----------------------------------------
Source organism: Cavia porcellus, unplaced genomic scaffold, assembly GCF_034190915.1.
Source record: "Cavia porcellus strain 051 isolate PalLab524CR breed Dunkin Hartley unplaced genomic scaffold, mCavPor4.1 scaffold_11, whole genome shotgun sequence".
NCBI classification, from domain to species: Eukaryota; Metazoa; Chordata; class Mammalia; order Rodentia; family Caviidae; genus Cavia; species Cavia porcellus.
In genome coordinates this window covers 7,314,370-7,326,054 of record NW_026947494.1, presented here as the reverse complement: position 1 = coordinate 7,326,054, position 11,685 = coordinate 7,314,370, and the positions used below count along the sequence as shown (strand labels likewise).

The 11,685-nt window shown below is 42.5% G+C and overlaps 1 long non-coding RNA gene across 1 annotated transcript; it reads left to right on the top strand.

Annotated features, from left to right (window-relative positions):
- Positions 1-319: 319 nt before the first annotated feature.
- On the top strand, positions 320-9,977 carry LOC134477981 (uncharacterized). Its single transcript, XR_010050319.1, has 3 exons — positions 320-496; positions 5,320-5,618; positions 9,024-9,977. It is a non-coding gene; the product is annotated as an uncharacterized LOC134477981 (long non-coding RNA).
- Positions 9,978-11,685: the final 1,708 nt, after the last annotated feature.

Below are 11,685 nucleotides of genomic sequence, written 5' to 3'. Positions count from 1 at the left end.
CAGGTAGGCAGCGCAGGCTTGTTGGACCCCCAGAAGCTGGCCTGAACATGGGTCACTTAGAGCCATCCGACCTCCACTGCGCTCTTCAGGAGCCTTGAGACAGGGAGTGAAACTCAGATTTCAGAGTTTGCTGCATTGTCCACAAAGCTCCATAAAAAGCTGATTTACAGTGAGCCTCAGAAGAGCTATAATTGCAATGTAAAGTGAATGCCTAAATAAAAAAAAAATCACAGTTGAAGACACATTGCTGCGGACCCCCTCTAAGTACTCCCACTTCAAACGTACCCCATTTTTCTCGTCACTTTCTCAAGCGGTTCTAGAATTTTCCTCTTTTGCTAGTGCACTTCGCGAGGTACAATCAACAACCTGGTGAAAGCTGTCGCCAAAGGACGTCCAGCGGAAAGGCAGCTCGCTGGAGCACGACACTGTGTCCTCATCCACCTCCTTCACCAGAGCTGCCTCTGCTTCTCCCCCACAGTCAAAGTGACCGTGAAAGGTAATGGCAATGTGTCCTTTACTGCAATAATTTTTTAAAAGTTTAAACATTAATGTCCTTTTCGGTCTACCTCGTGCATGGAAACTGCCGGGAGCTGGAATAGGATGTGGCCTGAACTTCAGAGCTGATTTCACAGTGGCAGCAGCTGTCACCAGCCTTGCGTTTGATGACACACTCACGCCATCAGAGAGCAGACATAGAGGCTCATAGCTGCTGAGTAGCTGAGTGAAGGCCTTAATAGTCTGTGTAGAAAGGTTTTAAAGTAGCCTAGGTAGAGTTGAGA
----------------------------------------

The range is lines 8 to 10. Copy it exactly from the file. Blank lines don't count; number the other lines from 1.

- On the top strand, positions 320-9,977 carry LOC134477981 (uncharacterized). Its single transcript, XR_010050319.1, has 3 exons — positions 320-496; positions 5,320-5,618; positions 9,024-9,977. It is a non-coding gene; the product is annotated as an uncharacterized LOC134477981 (long non-coding RNA).
- Positions 9,978-11,685: the final 1,708 nt, after the last annotated feature.

Below are 11,685 nucleotides of genomic sequence, written 5' to 3'. Positions count from 1 at the left end.